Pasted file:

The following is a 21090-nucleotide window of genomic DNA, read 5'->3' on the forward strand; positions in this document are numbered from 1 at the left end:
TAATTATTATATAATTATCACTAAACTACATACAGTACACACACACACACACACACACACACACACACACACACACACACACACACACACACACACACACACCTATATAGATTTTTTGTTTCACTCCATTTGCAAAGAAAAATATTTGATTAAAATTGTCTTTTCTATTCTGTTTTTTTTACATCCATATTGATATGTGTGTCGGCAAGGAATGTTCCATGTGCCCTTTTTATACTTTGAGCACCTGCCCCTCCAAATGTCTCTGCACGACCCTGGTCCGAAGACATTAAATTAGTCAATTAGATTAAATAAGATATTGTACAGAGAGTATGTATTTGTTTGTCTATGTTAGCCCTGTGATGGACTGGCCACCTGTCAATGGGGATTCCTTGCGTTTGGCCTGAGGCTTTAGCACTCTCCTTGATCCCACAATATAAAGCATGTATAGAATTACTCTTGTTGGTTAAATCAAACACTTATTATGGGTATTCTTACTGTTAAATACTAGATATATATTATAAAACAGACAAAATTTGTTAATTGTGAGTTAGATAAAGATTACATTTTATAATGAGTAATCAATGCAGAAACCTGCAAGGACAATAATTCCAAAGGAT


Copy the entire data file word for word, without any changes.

The following is a 21090-nucleotide window of genomic DNA, read 5'->3' on the forward strand; positions in this document are numbered from 1 at the left end:
TAATTATTATATAATTATCACTAAACTACATACAGTACACACACACACACACACACACACACACACACACACACACACACACACACACACACACACACACACCTATATAGATTTTTTGTTTCACTCCATTTGCAAAGAAAAATATTTGATTAAAATTGTCTTTTCTATTCTGTTTTTTTTACATCCATATTGATATGTGTGTCGGCAAGGAATGTTCCATGTGCCCTTTTTATACTTTGAGCACCTGCCCCTCCAAATGTCTCTGCACGACCCTGGTCCGAAGACATTAAATTAGTCAATTAGATTAAATAAGATATTGTACAGAGAGTATGTATTTGTTTGTCTATGTTAGCCCTGTGATGGACTGGCCACCTGTCAATGGGGATTCCTTGCGTTTGGCCTGAGGCTTTAGCACTCTCCTTGATCCCACAATATAAAGCATGTATAGAATTACTCTTGTTGGTTAAATCAAACACTTATTATGGGTATTCTTACTGTTAAATACTAGATATATATTATAAAACAGACAAAATTTGTTAATTGTGAGTTAGATAAAGATTACATTTTATAATGAGTAATCAATGCAGAAACCTGCAAGGACAATAATTCCAAAGGAT